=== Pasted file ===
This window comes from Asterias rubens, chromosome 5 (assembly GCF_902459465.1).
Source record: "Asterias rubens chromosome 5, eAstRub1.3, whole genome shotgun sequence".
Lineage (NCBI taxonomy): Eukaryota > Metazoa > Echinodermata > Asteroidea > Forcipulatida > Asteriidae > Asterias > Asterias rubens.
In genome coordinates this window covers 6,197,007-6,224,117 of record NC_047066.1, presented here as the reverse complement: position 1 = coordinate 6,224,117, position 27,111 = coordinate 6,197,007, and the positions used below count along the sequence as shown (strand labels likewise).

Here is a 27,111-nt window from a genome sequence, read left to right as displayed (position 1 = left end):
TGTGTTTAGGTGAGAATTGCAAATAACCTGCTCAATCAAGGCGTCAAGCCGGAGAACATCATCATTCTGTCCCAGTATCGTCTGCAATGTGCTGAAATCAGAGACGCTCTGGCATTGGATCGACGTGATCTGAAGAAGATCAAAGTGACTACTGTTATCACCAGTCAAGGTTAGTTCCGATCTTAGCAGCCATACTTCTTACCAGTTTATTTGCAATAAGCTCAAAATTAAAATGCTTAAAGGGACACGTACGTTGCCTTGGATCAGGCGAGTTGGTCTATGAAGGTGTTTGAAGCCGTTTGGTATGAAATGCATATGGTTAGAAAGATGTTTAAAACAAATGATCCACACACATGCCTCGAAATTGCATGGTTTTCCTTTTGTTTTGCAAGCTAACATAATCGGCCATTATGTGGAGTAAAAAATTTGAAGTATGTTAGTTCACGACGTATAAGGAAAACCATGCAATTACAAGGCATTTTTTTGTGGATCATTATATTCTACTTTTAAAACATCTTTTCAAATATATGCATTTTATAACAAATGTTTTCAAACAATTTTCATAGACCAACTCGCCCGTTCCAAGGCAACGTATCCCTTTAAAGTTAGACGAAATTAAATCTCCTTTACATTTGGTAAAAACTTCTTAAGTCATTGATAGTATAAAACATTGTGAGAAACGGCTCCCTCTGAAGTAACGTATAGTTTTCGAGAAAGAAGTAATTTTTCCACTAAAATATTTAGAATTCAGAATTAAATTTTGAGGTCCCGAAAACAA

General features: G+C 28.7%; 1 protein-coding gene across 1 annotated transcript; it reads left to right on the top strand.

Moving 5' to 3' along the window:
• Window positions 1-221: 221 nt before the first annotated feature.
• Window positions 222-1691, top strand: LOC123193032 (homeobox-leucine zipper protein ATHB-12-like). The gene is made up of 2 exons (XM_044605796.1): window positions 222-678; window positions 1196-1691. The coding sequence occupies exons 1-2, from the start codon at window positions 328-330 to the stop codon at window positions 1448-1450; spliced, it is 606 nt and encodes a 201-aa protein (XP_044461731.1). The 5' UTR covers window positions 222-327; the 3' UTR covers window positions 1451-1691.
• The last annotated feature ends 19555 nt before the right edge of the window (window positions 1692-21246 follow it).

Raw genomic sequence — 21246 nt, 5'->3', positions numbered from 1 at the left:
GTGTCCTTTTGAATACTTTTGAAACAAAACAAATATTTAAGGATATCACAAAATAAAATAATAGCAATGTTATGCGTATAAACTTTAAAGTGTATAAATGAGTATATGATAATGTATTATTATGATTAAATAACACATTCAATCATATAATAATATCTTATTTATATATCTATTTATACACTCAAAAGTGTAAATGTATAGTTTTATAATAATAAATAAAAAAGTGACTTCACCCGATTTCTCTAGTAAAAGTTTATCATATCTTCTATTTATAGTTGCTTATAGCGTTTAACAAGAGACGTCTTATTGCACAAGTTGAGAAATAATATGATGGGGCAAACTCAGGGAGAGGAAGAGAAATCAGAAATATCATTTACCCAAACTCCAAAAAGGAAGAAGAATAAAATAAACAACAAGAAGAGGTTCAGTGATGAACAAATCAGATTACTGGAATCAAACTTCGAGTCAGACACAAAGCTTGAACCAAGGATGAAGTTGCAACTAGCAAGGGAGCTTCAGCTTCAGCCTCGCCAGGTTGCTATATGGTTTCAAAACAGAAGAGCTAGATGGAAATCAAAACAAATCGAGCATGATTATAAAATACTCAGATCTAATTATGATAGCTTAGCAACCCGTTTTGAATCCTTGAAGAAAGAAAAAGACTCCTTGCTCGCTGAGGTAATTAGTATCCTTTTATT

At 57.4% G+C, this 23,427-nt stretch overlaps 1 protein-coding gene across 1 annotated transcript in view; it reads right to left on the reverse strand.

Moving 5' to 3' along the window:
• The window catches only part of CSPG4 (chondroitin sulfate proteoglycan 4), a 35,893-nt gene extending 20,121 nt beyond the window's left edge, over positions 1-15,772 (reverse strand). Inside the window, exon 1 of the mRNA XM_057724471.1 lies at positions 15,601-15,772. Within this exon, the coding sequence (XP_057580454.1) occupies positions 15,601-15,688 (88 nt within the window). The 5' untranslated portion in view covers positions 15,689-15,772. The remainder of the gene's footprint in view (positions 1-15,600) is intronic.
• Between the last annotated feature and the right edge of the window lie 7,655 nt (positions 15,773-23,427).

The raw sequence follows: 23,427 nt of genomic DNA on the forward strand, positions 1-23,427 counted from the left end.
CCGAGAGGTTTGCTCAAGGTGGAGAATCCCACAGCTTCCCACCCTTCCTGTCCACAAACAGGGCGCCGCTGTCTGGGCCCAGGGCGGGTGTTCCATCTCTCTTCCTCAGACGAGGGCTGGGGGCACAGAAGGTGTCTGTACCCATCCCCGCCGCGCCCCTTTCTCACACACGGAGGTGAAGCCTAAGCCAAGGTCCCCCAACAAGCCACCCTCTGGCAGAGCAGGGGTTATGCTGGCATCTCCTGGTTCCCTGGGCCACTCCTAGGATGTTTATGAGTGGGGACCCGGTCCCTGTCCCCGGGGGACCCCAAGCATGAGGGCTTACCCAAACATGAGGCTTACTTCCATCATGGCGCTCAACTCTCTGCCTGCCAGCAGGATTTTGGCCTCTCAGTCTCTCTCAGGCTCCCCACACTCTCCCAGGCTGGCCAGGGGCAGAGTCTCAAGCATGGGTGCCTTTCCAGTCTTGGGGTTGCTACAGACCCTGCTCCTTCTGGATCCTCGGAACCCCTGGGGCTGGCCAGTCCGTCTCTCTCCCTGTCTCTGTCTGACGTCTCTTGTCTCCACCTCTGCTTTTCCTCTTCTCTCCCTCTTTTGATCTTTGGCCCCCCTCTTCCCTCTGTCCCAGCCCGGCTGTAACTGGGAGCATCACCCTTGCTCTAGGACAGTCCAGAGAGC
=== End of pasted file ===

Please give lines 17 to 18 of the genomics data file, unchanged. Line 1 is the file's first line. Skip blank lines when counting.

• Between the last annotated feature and the right edge of the window lie 7,655 nt (positions 15,773-23,427).

The raw sequence follows: 23,427 nt of genomic DNA on the forward strand, positions 1-23,427 counted from the left end.